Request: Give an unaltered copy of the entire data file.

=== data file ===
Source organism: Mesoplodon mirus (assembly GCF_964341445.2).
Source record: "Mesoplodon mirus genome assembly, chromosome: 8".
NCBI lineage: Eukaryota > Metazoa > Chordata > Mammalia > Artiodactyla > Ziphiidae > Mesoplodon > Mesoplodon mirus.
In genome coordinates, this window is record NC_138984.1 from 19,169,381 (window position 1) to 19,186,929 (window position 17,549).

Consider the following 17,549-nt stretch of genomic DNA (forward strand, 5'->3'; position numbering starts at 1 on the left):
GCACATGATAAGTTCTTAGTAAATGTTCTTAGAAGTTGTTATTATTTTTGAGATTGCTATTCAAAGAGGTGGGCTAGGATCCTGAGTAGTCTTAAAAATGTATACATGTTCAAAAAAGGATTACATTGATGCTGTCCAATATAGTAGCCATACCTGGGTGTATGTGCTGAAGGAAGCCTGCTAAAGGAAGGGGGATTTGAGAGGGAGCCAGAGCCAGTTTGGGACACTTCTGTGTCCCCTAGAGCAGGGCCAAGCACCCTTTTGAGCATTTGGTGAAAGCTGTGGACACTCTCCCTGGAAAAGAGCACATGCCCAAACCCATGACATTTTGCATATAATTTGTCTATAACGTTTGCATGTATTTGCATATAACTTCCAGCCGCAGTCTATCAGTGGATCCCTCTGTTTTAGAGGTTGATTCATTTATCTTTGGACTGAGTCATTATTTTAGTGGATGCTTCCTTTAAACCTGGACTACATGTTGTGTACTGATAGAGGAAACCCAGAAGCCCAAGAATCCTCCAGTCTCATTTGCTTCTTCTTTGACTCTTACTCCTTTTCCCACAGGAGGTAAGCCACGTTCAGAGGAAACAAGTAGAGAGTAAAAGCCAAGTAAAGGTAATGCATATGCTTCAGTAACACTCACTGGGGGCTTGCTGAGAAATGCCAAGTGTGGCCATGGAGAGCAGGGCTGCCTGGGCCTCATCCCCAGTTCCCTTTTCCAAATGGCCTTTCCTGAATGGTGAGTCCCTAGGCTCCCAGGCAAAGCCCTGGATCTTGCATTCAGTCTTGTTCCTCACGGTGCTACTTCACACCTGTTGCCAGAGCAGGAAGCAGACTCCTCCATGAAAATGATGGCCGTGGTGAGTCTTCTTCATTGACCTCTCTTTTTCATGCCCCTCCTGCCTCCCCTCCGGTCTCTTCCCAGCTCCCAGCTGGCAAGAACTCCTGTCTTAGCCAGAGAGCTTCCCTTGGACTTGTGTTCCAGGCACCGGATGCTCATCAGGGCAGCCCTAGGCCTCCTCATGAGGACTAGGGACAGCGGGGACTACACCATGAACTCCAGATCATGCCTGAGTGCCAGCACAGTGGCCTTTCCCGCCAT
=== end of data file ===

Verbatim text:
Source organism: Mesoplodon mirus (assembly GCF_964341445.2).
Source record: "Mesoplodon mirus genome assembly, chromosome: 8".
NCBI lineage: Eukaryota > Metazoa > Chordata > Mammalia > Artiodactyla > Ziphiidae > Mesoplodon > Mesoplodon mirus.
In genome coordinates, this window is record NC_138984.1 from 19,169,381 (window position 1) to 19,186,929 (window position 17,549).

Consider the following 17,549-nt stretch of genomic DNA (forward strand, 5'->3'; position numbering starts at 1 on the left):
GCACATGATAAGTTCTTAGTAAATGTTCTTAGAAGTTGTTATTATTTTTGAGATTGCTATTCAAAGAGGTGGGCTAGGATCCTGAGTAGTCTTAAAAATGTATACATGTTCAAAAAAGGATTACATTGATGCTGTCCAATATAGTAGCCATACCTGGGTGTATGTGCTGAAGGAAGCCTGCTAAAGGAAGGGGGATTTGAGAGGGAGCCAGAGCCAGTTTGGGACACTTCTGTGTCCCCTAGAGCAGGGCCAAGCACCCTTTTGAGCATTTGGTGAAAGCTGTGGACACTCTCCCTGGAAAAGAGCACATGCCCAAACCCATGACATTTTGCATATAATTTGTCTATAACGTTTGCATGTATTTGCATATAACTTCCAGCCGCAGTCTATCAGTGGATCCCTCTGTTTTAGAGGTTGATTCATTTATCTTTGGACTGAGTCATTATTTTAGTGGATGCTTCCTTTAAACCTGGACTACATGTTGTGTACTGATAGAGGAAACCCAGAAGCCCAAGAATCCTCCAGTCTCATTTGCTTCTTCTTTGACTCTTACTCCTTTTCCCACAGGAGGTAAGCCACGTTCAGAGGAAACAAGTAGAGAGTAAAAGCCAAGTAAAGGTAATGCATATGCTTCAGTAACACTCACTGGGGGCTTGCTGAGAAATGCCAAGTGTGGCCATGGAGAGCAGGGCTGCCTGGGCCTCATCCCCAGTTCCCTTTTCCAAATGGCCTTTCCTGAATGGTGAGTCCCTAGGCTCCCAGGCAAAGCCCTGGATCTTGCATTCAGTCTTGTTCCTCACGGTGCTACTTCACACCTGTTGCCAGAGCAGGAAGCAGACTCCTCCATGAAAATGATGGCCGTGGTGAGTCTTCTTCATTGACCTCTCTTTTTCATGCCCCTCCTGCCTCCCCTCCGGTCTCTTCCCAGCTCCCAGCTGGCAAGAACTCCTGTCTTAGCCAGAGAGCTTCCCTTGGACTTGTGTTCCAGGCACCGGATGCTCATCAGGGCAGCCCTAGGCCTCCTCATGAGGACTAGGGACAGCGGGGACTACACCATGAACTCCAGATCATGCCTGAGTGCCAGCACAGTGGCCTTTCCCGCCAT